Baseball sidesteps potential legal precedent in A-Rod accusation

KWIKA attorney Aaron Liskin was quoted by Law360.com in Pete Brush’s article on some of the effects, legal and otherwise, of Major League Baseball’s 211-game suspension of Yankee star Alex Rodriguez for his alleged use of illegal performance-enhancing substances.

While MLB Commissioner Bud Selig could have banned Rodriguez from the game for life under the “integrity” clause that is a part of every major league player’s contract, he opted for a more conservative approach that imposes a suspension running through the end of the 2014 season.  By doing so, Selig avoided potential damaging legal precedents that could have arisen in litigation that would certainly have been brought by Rodriguez following a lifetime ban.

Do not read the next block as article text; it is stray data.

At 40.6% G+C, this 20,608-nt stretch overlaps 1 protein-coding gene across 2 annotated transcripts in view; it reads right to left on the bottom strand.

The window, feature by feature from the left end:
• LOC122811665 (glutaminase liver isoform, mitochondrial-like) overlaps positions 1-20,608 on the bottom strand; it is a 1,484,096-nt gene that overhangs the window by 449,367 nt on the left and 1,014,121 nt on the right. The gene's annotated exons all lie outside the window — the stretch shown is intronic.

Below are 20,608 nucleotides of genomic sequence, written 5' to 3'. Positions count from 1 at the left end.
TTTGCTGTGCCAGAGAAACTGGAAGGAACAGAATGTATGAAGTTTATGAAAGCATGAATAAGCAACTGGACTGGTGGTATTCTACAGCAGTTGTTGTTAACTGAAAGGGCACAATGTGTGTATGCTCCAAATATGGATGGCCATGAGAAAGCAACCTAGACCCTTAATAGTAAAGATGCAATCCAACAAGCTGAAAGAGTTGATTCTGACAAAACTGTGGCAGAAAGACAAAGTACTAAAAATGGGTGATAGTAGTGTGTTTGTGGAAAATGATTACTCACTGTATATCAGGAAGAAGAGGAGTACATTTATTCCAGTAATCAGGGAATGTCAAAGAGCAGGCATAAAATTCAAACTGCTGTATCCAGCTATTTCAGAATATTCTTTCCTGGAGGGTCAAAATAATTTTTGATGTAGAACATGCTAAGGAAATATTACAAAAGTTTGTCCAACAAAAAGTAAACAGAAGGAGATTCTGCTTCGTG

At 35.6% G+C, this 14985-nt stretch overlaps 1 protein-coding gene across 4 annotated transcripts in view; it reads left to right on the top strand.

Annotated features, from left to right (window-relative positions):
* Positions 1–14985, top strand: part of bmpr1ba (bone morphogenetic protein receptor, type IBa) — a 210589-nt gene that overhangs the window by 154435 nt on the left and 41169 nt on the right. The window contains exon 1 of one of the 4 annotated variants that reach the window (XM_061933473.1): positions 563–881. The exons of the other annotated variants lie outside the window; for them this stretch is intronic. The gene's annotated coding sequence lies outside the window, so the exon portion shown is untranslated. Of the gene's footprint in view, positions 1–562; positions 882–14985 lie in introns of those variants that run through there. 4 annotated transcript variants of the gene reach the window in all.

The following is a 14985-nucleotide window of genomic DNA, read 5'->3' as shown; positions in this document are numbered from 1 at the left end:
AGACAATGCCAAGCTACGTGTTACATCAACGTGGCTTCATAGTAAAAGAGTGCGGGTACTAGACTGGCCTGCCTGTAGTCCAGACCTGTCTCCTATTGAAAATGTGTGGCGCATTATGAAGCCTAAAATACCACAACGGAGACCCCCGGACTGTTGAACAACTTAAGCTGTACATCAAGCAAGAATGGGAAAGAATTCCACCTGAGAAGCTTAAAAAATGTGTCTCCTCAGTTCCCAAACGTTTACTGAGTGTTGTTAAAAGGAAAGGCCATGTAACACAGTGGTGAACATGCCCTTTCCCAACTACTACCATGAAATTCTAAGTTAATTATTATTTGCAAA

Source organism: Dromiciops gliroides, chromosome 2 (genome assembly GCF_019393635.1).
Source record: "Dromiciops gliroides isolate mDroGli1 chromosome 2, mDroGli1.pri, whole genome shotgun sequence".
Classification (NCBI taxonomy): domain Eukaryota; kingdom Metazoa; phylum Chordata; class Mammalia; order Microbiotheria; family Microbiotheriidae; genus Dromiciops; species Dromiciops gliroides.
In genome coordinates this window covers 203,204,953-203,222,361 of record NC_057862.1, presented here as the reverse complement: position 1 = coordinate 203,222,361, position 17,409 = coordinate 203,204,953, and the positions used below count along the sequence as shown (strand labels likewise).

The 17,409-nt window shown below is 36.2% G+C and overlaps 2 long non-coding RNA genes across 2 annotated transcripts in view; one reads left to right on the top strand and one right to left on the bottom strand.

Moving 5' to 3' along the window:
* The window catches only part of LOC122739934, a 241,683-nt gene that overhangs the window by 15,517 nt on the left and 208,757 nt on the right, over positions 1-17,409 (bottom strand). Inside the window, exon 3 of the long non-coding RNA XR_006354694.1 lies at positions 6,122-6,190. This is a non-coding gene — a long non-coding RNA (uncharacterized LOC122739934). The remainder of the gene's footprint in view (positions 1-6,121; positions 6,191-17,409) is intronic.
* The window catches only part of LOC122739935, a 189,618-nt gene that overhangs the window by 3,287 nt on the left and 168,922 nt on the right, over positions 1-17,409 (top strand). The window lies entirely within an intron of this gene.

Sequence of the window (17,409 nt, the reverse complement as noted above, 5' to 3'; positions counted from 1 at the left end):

A second effect of the suspension rather than a permanent ban is that the Yankees won’t save quite as much money since they will have to resume paying Rodriguez in 2015.  As Aaron noted, “If the entire contract is voided, it’s a huge favor to the Yankees,” who will owe the third baseman $61 million between 2015 and 2017.

Aaron added that Rodriguez “will show up in 2015 but he likely won’t have much impact.”